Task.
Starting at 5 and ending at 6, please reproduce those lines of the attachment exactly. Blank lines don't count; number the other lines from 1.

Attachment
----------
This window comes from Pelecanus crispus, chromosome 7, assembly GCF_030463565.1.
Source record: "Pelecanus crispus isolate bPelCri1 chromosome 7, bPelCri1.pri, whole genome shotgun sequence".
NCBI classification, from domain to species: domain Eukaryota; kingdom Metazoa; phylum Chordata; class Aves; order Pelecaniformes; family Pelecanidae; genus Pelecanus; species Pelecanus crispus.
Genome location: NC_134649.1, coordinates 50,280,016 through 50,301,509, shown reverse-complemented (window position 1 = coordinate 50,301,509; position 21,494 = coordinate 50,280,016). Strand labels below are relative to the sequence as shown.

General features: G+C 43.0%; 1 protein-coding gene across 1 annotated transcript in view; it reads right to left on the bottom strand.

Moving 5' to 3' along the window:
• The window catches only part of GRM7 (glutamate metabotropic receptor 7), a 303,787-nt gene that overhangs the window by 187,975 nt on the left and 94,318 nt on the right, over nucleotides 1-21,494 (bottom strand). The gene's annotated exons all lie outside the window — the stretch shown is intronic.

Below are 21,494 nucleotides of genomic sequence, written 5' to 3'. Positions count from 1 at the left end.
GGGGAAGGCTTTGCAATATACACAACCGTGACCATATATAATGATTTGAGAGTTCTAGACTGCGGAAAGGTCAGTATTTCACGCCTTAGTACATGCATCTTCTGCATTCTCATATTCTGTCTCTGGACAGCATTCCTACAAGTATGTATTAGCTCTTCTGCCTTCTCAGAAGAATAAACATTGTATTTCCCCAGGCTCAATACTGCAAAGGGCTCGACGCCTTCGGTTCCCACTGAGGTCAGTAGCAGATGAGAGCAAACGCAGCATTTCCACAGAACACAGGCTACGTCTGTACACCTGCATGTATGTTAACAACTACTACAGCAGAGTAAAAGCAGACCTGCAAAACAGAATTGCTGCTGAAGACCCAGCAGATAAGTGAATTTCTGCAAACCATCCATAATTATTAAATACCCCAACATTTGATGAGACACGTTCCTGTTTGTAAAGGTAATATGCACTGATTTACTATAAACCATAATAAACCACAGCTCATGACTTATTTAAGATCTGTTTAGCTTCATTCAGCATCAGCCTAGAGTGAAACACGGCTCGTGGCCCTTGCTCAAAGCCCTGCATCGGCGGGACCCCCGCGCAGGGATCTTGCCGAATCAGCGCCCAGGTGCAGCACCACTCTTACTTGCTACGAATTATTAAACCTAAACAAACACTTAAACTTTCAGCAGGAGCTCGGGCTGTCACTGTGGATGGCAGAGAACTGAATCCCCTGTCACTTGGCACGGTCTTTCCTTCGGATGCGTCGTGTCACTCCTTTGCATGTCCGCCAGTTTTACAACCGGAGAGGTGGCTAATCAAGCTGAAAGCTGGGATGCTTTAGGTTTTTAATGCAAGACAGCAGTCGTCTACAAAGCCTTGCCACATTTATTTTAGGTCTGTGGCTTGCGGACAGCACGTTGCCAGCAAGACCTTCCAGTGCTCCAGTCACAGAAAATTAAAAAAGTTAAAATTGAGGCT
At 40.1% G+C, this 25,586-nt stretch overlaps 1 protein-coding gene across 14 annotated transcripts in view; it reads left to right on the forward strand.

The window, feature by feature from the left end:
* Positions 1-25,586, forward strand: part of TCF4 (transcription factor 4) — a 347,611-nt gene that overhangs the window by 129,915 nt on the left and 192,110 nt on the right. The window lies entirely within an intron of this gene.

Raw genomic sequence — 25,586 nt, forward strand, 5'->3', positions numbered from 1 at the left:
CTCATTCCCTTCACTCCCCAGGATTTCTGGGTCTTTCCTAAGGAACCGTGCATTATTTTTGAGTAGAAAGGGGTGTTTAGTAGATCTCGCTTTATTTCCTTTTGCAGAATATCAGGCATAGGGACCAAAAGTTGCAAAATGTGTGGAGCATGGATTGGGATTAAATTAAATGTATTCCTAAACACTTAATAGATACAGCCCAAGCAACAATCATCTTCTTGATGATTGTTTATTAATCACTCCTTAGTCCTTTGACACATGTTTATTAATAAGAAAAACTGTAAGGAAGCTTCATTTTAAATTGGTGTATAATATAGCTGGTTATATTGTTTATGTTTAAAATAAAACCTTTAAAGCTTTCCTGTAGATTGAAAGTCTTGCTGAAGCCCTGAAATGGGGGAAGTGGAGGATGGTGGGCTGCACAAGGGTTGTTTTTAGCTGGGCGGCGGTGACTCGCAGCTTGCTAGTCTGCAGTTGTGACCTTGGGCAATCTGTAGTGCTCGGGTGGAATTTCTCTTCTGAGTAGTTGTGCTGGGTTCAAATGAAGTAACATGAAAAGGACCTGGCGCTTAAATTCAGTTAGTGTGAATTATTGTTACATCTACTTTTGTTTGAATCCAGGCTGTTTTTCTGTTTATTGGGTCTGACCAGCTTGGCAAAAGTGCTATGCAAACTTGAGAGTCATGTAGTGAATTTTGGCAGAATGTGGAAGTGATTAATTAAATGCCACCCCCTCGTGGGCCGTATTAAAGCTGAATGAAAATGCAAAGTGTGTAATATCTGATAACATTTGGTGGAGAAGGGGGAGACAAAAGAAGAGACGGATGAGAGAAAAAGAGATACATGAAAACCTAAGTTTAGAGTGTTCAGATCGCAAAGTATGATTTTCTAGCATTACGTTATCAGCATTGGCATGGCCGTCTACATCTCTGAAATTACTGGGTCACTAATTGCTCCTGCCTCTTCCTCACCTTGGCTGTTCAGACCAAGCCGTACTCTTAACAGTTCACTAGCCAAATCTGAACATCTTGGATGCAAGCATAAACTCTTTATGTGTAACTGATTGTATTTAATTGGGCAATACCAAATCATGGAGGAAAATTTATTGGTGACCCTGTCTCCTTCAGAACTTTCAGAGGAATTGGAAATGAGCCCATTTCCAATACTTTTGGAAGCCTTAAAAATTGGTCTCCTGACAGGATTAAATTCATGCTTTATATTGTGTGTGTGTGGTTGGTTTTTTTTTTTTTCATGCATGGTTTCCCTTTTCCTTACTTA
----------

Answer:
General features: G+C 43.0%; 1 protein-coding gene across 1 annotated transcript in view; it reads right to left on the bottom strand.

Moving 5' to 3' along the window: